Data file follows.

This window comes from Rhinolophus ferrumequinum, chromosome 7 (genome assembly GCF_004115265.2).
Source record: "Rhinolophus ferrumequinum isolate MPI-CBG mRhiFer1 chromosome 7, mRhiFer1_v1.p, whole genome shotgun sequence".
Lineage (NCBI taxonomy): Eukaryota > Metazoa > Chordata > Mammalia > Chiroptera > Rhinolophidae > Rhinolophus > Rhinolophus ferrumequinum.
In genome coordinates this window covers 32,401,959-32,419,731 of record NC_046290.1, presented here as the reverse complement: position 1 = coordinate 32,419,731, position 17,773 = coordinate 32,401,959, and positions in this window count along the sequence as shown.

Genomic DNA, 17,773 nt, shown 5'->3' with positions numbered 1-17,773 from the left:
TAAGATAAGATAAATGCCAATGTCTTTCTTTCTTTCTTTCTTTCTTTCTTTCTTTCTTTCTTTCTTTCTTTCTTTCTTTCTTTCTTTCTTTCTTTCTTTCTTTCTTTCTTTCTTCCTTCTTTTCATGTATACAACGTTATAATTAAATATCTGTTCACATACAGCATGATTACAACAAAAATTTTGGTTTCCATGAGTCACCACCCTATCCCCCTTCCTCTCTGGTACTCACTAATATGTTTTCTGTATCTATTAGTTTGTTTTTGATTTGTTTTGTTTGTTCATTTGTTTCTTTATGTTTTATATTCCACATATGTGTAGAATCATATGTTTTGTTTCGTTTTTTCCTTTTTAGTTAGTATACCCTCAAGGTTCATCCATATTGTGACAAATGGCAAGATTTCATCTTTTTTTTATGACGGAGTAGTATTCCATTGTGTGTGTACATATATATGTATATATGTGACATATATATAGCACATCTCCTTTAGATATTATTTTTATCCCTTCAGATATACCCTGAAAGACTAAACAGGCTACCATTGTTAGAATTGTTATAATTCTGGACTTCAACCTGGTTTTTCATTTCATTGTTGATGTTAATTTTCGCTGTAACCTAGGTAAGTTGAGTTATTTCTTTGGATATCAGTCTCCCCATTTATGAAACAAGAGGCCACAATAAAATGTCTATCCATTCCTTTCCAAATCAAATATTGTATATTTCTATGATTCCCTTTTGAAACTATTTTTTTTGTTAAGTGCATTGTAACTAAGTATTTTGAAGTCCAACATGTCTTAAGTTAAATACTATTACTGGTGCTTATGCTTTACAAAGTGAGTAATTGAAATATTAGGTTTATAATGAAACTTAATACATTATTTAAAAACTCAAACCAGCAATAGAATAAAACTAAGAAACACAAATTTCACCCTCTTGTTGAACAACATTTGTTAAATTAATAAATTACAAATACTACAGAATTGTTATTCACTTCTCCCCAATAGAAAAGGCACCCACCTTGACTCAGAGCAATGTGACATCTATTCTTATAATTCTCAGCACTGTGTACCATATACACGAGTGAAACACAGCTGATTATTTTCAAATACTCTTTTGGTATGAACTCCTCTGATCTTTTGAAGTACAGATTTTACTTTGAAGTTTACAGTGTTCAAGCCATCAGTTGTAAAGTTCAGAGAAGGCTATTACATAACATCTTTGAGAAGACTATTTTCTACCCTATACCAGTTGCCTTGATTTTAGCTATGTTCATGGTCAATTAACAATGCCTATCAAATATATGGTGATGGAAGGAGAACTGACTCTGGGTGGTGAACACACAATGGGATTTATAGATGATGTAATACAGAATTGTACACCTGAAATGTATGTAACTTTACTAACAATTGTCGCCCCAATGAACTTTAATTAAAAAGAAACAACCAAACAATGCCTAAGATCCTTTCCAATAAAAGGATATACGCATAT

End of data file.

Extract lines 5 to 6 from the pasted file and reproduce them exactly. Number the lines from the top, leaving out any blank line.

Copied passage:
Genomic DNA, 17,773 nt, shown 5'->3' with positions numbered 1-17,773 from the left:
TAAGATAAGATAAATGCCAATGTCTTTCTTTCTTTCTTTCTTTCTTTCTTTCTTTCTTTCTTTCTTTCTTTCTTTCTTTCTTTCTTTCTTTCTTTCTTTCTTTCTTTCTTTCTTCCTTCTTTTCATGTATACAACGTTATAATTAAATATCTGTTCACATACAGCATGATTACAACAAAAATTTTGGTTTCCATGAGTCACCACCCTATCCCCCTTCCTCTCTGGTACTCACTAATATGTTTTCTGTATCTATTAGTTTGTTTTTGATTTGTTTTGTTTGTTCATTTGTTTCTTTATGTTTTATATTCCACATATGTGTAGAATCATATGTTTTGTTTCGTTTTTTCCTTTTTAGTTAGTATACCCTCAAGGTTCATCCATATTGTGACAAATGGCAAGATTTCATCTTTTTTTTATGACGGAGTAGTATTCCATTGTGTGTGTACATATATATGTATATATGTGACATATATATAGCACATCTCCTTTAGATATTATTTTTATCCCTTCAGATATACCCTGAAAGACTAAACAGGCTACCATTGTTAGAATTGTTATAATTCTGGACTTCAACCTGGTTTTTCATTTCATTGTTGATGTTAATTTTCGCTGTAACCTAGGTAAGTTGAGTTATTTCTTTGGATATCAGTCTCCCCATTTATGAAACAAGAGGCCACAATAAAATGTCTATCCATTCCTTTCCAAATCAAATATTGTATATTTCTATGATTCCCTTTTGAAACTATTTTTTTTGTTAAGTGCATTGTAACTAAGTATTTTGAAGTCCAACATGTCTTAAGTTAAATACTATTACTGGTGCTTATGCTTTACAAAGTGAGTAATTGAAATATTAGGTTTATAATGAAACTTAATACATTATTTAAAAACTCAAACCAGCAATAGAATAAAACTAAGAAACACAAATTTCACCCTCTTGTTGAACAACATTTGTTAAATTAATAAATTACAAATACTACAGAATTGTTATTCACTTCTCCCCAATAGAAAAGGCACCCACCTTGACTCAGAGCAATGTGACATCTATTCTTATAATTCTCAGCACTGTGTACCATATACACGAGTGAAACACAGCTGATTATTTTCAAATACTCTTTTGGTATGAACTCCTCTGATCTTTTGAAGTACAGATTTTACTTTGAAGTTTACAGTGTTCAAGCCATCAGTTGTAAAGTTCAGAGAAGGCTATTACATAACATCTTTGAGAAGACTATTTTCTACCCTATACCAGTTGCCTTGATTTTAGCTATGTTCATGGTCAATTAACAATGCCTATCAAATATATGGTGATGGAAGGAGAACTGACTCTGGGTGGTGAACACACAATGGGATTTATAGATGATGTAATACAGAATTGTACACCTGAAATGTATGTAACTTTACTAACAATTGTCGCCCCAATGAACTTTAATTAAAAAGAAACAACCAAACAATGCCTAAGATCCTTTCCAATAAAAGGATATACGCATAT